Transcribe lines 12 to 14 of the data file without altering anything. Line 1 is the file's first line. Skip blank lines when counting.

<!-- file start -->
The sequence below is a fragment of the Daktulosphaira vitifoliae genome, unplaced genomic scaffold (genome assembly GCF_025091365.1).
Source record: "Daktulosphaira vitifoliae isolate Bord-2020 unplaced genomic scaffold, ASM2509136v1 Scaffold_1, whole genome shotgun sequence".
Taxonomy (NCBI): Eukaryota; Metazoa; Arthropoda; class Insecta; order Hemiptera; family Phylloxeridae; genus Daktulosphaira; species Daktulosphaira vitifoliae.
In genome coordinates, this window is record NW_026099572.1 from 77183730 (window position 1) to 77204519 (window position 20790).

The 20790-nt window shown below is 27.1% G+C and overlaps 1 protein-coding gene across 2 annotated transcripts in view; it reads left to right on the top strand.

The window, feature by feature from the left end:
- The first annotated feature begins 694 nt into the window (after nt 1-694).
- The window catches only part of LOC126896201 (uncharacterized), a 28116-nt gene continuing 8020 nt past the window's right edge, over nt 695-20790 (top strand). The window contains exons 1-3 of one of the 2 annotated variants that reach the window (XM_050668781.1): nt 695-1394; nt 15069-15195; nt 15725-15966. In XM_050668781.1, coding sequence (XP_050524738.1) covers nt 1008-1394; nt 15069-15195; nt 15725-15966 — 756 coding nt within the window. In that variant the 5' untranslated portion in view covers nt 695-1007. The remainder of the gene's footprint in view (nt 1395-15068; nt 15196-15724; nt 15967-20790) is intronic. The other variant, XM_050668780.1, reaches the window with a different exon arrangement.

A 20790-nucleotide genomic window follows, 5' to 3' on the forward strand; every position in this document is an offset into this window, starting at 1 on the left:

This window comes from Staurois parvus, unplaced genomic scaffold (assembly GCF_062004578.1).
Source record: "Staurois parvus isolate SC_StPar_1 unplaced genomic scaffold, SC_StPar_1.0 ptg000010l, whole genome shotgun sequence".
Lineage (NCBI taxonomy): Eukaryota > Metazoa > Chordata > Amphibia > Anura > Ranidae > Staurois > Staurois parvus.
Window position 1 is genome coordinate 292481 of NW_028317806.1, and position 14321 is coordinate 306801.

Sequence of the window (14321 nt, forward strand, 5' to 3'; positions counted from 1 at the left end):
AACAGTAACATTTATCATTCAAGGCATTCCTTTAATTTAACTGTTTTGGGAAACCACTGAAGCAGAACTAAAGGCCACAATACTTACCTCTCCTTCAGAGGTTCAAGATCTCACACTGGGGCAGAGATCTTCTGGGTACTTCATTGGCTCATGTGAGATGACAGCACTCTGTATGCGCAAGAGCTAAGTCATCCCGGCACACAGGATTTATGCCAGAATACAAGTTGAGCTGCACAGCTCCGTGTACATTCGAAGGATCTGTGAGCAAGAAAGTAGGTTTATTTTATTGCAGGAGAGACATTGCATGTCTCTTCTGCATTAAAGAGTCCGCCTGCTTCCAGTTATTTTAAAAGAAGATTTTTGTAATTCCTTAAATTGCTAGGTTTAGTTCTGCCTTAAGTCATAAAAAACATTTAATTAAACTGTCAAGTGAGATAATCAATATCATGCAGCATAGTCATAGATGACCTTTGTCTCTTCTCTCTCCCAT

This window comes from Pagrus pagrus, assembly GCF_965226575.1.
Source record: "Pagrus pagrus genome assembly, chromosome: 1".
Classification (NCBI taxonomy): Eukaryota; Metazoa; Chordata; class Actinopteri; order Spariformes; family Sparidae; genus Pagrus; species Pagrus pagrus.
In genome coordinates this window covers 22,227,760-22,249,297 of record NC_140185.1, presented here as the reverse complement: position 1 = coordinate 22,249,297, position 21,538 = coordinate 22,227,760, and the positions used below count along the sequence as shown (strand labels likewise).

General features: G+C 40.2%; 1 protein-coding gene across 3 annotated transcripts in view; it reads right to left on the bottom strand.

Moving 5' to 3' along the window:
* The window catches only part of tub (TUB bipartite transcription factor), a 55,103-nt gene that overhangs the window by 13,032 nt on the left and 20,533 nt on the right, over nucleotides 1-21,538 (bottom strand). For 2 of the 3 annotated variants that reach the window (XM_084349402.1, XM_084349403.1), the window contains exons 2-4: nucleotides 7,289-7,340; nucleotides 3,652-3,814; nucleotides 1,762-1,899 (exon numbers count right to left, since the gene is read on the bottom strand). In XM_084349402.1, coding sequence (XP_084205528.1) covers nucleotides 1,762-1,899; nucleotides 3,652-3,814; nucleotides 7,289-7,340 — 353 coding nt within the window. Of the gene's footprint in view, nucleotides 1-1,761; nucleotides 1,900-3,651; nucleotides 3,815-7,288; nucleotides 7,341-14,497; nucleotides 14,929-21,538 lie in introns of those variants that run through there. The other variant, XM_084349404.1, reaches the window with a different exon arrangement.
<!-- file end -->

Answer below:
Lineage (NCBI taxonomy): Eukaryota > Metazoa > Chordata > Amphibia > Anura > Ranidae > Staurois > Staurois parvus.
Window position 1 is genome coordinate 292481 of NW_028317806.1, and position 14321 is coordinate 306801.

Sequence of the window (14321 nt, forward strand, 5' to 3'; positions counted from 1 at the left end):